Saturday morning came and the six of us crawled from our beds dishevelled and hungover. Hilarious tales of the night before were retold, hairbrushes teased through tangled hair and makeup application resembled that of plastering in desperate attempts to disguise our deepened eye bags. We emerged from our apartment into dazzling sunshine and squinted blindly towards the main square. It’s therefore hardly surprising that the breakfast spot of choice was one which not only served a full English but was also dark and dingy. Strangely the Mamma Mia soundtrack played in the background rather than a gravelly rumble of jazz but we later found out that this was fairly common (it was the boarding music on both of our flights). Who would have thought that the Poles were quite so fond of Swedish dancing queens?
Feeling slightly more human and slightly more able to put one foot in front of another we set out on our day of exploration. Guidebook, map and camera in hand we headed in the direction of the castle.The square looked beautiful in the crisp sunshine with the most text book blue sky. Horses trotted round on the cobbles spirits were just as high as their plumes.
Academic sorts may have admired the castle and cathedral and compared their architecture with that of other European cities, or placed them in some sort of historical context, but we thought they bore closest resemblance to Far Far Away in Shrek.
Leaving Lord Farquaad, Donkey and jokes aside, we went in search for a slightly less fairtytale-esque part of the City. Often it is the least expected and least obvious places that you find the most charm so it is always worth heading off the beaten track. We walked towards the Jewish quarter – the site of the World War Two ghetto, an area that was used as an enforced enclosure for the Jews who were allowed to stay in the city. Having done Auschwitz the day before we had the background and context and it was poignant reminder of Poland’s history… It’s not just a case of just leaving all the harrowing home truths at Auschwitz, evidence of persecution is interwoven in the city’s fabric.
Having packed for minus temperatures we were starting to roast in the glorious sunshine and in need of shedding a few layers as well as more drinks having chosen to adopt the ‘hair of the dog’ philosophy. A floating bar and restaurant was the target.
On the menu spectacular polish hot chocolates were the obvious choice but their arrival planted the first seed of doubt that they may not quite live up to expectations. Dense Angel Delight floating on what was described by the girls as “flubber” and “alien poo” was not quite what we had in mind when ordering the After Eight hot chocolate. In what could be credited as an act of pure bravery these intriguing concoctions were tasted. It is safe to say they scored equally low on taste as they did on appearance. If these disastrous hot chocolates weren’t enough to laugh about, dub step music started to blair out of the speakers with comic timing and reduced us all to giggles of amusement. What we thought would be a sophisticated river boat experience slowly spiralled into one of clashing Anglo-Pole tastes.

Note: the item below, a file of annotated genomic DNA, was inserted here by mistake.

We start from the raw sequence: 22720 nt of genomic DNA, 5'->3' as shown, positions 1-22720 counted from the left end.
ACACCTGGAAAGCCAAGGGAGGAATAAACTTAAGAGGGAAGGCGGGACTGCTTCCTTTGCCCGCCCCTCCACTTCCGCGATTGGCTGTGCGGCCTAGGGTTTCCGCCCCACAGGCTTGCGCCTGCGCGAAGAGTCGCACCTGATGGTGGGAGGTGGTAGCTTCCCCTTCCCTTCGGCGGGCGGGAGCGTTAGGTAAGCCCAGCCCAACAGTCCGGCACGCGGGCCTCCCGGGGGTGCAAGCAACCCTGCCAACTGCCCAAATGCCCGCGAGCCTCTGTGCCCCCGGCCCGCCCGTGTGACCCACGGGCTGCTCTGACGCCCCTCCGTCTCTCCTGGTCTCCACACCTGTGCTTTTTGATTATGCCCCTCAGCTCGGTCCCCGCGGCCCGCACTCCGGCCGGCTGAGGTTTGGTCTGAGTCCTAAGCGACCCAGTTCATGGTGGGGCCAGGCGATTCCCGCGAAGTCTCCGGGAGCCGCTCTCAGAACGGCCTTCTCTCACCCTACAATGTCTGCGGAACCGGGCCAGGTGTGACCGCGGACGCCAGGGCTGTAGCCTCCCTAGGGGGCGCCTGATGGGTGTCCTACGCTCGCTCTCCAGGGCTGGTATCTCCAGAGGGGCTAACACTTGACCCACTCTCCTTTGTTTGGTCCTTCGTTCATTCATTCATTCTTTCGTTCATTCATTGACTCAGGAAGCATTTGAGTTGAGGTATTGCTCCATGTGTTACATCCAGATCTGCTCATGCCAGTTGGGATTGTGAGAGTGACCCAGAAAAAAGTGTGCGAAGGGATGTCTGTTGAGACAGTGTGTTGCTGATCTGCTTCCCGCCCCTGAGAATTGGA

Making a swift exit we hopped across the bridge to continue exploring the Jewish quarter.
Whilst Charlie went to Mocak with sketch book and pencil at the ready, the rest of us headed to Schindler’s factory (the Schindler from Schindler’s List) where there is now a museum. Both are walking distance from the city centre. I really didn’t rate Schindler’s Factory, due partly to lack of any real information about Schindler himself, and partly to the fact that it was a like a museum pumped up on steroids. Props, rumble floors, dark tunnels, revolving displays and sound effects, the museum was a bit too over the top and claustrophobic. If you are in Krakow for just a short weekend then I would recommend just sticking with Auschwitz.
As we strolled back towards the city centre the sun began to creep back towards the horizon and our thoughts turned to our tummies. We decided to go all-out and book a fancy restaurant for dinner. When I say “all-out” it is still very affordable compared to the London equivalents. We chose Wierzynck and despite going quite late in the evening it was reasonably quiet, but when you are a group of six chatty girls then this is sometimes a good thing!
With such an incredible menu, no holds barred and we had four courses of the richest most Polish-sounding cuisine. Chicken liver pâté, lentil dumplings, deer tartare, wild boar shin, duck and the most delectable desserts were just a few of the dishes relished over our three hour sitting. The presentation was beautiful, the food was by and large was delicious and it was the most perfect place to toast to our Polish weekend of culture, laughter and gastronomy (and cost just £35 a head).
Too full to indulge in another night of shameless dancing we headed back across the square to our apartment where wine and sleep beckoned.